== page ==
I read this log the other day, which reminded me of the coolness of sneakernets.
The article focuses on a new feature in NNCP called asynchronous ACK. I'm not going to go on about that at length but I can't stop myself from sharing my thoughts about it, which I've already shared on fedi:
I wonder what an asynchronous ACK is actually useful for. In a live transmit protocol like TCP there's an upper time limit to wait for an ACK before resending a packet. What happens when there's no upper time limit? If we sent a packet a year ago and haven't received an ACK yet... do we resend? The sneakernet used must be organised so that there are recurrent routes and the sender can expect to hear from the receiver within a known time frame.
Regardless, the coolness of the very idea of sneakernet is incredible. I just want to use one. For something! I don't even know what, just something. When I talk about "sneakernet" in this post I don't mean the occasional file moved on a USB thumb drive between friends once in a while (even though that technically counts). I'm thinking about organised sneakernets between several actors, be they individuals or organisations.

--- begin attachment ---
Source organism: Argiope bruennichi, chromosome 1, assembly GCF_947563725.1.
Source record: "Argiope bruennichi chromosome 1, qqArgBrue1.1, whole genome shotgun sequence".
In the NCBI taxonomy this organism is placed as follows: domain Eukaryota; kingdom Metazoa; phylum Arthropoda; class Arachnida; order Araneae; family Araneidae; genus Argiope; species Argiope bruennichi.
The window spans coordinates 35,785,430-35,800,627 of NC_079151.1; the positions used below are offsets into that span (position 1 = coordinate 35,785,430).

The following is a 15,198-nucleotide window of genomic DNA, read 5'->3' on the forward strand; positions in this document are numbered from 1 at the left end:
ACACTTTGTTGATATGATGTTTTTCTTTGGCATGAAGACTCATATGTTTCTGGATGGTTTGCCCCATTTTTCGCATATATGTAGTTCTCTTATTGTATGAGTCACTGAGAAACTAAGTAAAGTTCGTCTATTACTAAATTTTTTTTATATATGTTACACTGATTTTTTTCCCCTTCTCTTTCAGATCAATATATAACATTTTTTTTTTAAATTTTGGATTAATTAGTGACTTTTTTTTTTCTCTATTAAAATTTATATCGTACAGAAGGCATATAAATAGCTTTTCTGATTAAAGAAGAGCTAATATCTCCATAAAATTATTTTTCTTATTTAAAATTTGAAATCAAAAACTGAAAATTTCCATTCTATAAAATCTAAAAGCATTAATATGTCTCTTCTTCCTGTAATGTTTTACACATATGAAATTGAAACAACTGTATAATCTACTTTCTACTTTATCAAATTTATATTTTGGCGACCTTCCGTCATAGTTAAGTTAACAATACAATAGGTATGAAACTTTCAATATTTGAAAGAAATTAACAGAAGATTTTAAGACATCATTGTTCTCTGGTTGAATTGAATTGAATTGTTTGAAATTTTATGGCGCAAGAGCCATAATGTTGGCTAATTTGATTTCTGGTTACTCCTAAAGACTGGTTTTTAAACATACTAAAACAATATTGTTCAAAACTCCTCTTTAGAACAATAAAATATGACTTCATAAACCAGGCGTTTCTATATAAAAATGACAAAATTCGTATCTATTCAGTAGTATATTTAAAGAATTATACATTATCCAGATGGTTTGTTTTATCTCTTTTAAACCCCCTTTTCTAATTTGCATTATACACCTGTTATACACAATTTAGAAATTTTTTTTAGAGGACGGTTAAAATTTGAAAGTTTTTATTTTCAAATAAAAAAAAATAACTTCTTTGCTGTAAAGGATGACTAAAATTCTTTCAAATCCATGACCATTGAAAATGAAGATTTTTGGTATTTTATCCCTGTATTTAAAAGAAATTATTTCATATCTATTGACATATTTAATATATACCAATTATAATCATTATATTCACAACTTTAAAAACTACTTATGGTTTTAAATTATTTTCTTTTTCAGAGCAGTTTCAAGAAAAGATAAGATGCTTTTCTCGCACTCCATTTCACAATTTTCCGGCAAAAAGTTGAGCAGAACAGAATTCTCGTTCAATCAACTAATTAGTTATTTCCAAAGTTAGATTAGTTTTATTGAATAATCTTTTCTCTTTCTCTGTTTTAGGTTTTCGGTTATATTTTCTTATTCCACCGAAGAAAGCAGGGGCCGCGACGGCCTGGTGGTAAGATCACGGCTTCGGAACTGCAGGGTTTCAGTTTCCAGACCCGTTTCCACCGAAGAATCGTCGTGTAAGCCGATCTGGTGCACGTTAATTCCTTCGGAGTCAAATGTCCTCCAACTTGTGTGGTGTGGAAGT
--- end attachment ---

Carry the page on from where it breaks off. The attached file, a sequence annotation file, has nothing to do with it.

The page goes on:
But is there an actually useful purpose of sneakernets in democratic countries in the developed world?
Suppose that you aren't persecuted or part of a criminal network. Which actual use do you have for a sneakernet then? It's super simple to set up a server with sftp or file upload and download through https. That's also a lot faster and less costly than posting microSD cards to each other.
To use a sneakernet in that case sounds like using a cumbersome solution to a non-existent problem. Despite that the idea of it persists and has a certain charm. Just look at NNCP; It just got an update to better support a network of data mules. Is anyone in a real need for this actually using it?
I'd love to hear of people's experiences of real uses of sneakernets that isn't just a novelty.
-- CC0 Björn Wärmedal